PCI Scan Failed Due to Cookies - Help!

I’ve had my server PCI scanned by McAfee Secure, and I have pretty much boiled down the problems to one issue. All the others can be resolved at the webhost level, but this one vulnerability is almost certainly CS-Cart’s fault. I’m pasting McAfee’s description below the dashed line. Does anyone know how to fix this? I am running CS-Cart 2.0.14. Does anyone know if 2.0.15 fixes this? Thanks in advance for replies and help.

------------------------ From McAfee Secure ---------------------------------

The remote host appears to have set a potentially sensitive persistent cookie across the internet in plain text.

An HTTP cookie is a piece of text-based data created by a website and sent to a web browser client and then sent back to the website without modification by the browser. The various uses for HTTP cookies include authentication, differentiation of users, maintaining data related to a user when they are viewing the website, maintaining a list of contents stored as when used by a shopping cart application, etc. In short, this is a way to identify a user by the computer they used to access the site as well as providing a way for the browser to keep the session in memory for subsequent visits as well as personalization based on the preference of a particular user. Using cookies allows browser and server to “maintain state”.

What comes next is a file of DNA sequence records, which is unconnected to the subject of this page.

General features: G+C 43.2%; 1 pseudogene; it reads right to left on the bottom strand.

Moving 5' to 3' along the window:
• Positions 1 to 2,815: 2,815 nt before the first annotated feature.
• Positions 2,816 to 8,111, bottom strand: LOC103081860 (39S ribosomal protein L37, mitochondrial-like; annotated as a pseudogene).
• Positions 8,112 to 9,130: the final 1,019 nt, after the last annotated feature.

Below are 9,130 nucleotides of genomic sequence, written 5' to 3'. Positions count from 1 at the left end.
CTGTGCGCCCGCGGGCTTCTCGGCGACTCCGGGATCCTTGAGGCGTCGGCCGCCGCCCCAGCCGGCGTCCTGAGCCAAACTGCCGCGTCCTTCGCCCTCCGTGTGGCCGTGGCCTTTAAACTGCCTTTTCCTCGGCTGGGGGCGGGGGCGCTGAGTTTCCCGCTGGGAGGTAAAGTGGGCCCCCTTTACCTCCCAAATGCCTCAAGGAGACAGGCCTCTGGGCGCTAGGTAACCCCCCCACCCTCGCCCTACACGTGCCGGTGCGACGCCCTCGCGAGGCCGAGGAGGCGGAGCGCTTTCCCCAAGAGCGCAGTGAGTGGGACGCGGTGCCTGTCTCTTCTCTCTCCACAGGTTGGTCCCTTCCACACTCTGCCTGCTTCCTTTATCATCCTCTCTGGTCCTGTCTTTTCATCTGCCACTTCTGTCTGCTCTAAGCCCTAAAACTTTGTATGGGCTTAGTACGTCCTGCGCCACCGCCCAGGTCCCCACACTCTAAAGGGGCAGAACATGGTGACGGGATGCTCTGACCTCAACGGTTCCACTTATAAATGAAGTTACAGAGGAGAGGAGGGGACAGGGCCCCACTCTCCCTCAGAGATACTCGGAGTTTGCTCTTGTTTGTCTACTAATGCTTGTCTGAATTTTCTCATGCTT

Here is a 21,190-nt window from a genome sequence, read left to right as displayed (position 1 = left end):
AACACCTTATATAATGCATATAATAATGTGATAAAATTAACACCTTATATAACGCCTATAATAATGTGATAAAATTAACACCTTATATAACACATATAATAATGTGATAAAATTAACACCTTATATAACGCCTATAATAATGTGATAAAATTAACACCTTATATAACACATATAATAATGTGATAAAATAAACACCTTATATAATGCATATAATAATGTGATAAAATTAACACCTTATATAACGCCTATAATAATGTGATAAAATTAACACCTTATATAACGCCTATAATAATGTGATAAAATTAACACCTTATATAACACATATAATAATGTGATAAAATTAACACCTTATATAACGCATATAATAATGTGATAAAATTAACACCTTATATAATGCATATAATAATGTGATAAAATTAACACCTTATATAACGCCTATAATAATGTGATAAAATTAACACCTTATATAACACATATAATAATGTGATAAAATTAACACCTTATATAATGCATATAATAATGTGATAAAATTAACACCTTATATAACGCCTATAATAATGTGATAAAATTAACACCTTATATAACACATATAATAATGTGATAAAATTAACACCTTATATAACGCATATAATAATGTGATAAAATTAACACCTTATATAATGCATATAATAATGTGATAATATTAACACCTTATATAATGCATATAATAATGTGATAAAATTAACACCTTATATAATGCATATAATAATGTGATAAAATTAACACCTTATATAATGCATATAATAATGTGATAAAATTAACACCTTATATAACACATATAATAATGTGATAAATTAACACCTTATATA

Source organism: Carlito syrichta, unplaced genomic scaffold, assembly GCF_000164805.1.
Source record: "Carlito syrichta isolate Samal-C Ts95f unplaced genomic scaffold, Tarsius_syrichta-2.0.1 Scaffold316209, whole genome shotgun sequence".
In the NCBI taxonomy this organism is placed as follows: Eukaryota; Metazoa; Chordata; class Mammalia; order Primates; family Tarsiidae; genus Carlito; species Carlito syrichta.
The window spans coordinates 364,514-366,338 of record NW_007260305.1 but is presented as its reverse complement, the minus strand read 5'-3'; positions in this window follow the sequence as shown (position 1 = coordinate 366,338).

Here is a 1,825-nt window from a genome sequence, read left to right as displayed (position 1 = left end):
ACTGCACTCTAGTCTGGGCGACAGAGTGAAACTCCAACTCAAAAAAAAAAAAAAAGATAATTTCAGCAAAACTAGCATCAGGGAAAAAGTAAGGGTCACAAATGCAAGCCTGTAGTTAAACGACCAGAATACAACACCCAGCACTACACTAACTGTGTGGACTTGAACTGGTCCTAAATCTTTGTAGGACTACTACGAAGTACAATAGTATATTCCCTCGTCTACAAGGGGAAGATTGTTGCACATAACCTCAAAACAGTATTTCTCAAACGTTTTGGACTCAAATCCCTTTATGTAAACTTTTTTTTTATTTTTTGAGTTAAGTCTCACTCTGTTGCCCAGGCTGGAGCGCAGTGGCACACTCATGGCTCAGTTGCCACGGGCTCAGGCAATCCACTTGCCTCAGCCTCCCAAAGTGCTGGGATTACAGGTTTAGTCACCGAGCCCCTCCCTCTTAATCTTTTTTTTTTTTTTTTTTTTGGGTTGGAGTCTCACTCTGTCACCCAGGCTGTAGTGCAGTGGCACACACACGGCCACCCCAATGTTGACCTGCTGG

The cookie that was set by the server was flagged as being potentially sensitive. Potentially sensitive information could be session tokens, user id’s, or passwords.

The potentially sensitive cookie that was also sent over a non-encrypted channel. Using secure protocols to transmit cookies normally ensures a safe method of transmission. By sending cookies over non-secure channels, the cookie the potential to be “sniffed” over network traffic. This has become a much larger issue when you take into account how many people today use wireless hot spots and public terminals.

The cookie was also persistent. Persistent cookies are saved to the clients machine in a text file format. By doing this, the cookie can be used at a later time, even after the browser has been closed. Once the expires tag (a directive sent along with the cookie) has been reached, the cookie is then deleted from the client. Attackers can view this saved cookies even after the users browser has been closed. With the amount of public terminals that are being used today, and the information that is saved in these cookies, an attacker can gain a lot of information about the users of these systems.


OK thanks very much. I listed this as a false positive, and am now getting clean scans. Well, almost clean scans. I still have a couple of small issues, but both have very low scores and I am showing as PCI compliant by McAfee Secure.

This is all for the domain that my site is hosted on.

Does anyone know this: do I have to configure the IP address of my home/office internet connection to be scanned by McAfee as well? Some of the documentation I read seems to indicate that I should.